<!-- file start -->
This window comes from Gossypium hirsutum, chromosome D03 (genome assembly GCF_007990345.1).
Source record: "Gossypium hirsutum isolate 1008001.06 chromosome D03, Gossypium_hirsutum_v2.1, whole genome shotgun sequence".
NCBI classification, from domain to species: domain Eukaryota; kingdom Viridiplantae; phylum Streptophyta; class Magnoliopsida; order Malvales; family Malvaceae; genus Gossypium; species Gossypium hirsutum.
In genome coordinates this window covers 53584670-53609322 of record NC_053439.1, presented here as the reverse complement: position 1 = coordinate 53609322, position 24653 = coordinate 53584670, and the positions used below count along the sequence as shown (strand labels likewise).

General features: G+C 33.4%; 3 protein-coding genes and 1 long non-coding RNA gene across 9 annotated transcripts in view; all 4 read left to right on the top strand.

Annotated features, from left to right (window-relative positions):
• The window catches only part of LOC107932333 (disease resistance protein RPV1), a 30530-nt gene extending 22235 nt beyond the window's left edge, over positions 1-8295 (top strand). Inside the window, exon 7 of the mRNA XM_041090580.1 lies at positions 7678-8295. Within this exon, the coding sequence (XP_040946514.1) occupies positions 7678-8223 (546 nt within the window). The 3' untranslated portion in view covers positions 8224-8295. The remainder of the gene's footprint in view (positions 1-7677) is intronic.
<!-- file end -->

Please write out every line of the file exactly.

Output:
This window comes from Gossypium hirsutum, chromosome D03 (genome assembly GCF_007990345.1).
Source record: "Gossypium hirsutum isolate 1008001.06 chromosome D03, Gossypium_hirsutum_v2.1, whole genome shotgun sequence".
NCBI classification, from domain to species: domain Eukaryota; kingdom Viridiplantae; phylum Streptophyta; class Magnoliopsida; order Malvales; family Malvaceae; genus Gossypium; species Gossypium hirsutum.
In genome coordinates this window covers 53584670-53609322 of record NC_053439.1, presented here as the reverse complement: position 1 = coordinate 53609322, position 24653 = coordinate 53584670, and the positions used below count along the sequence as shown (strand labels likewise).

General features: G+C 33.4%; 3 protein-coding genes and 1 long non-coding RNA gene across 9 annotated transcripts in view; all 4 read left to right on the top strand.

Annotated features, from left to right (window-relative positions):
• The window catches only part of LOC107932333 (disease resistance protein RPV1), a 30530-nt gene extending 22235 nt beyond the window's left edge, over positions 1-8295 (top strand). Inside the window, exon 7 of the mRNA XM_041090580.1 lies at positions 7678-8295. Within this exon, the coding sequence (XP_040946514.1) occupies positions 7678-8223 (546 nt within the window). The 3' untranslated portion in view covers positions 8224-8295. The remainder of the gene's footprint in view (positions 1-7677) is intronic.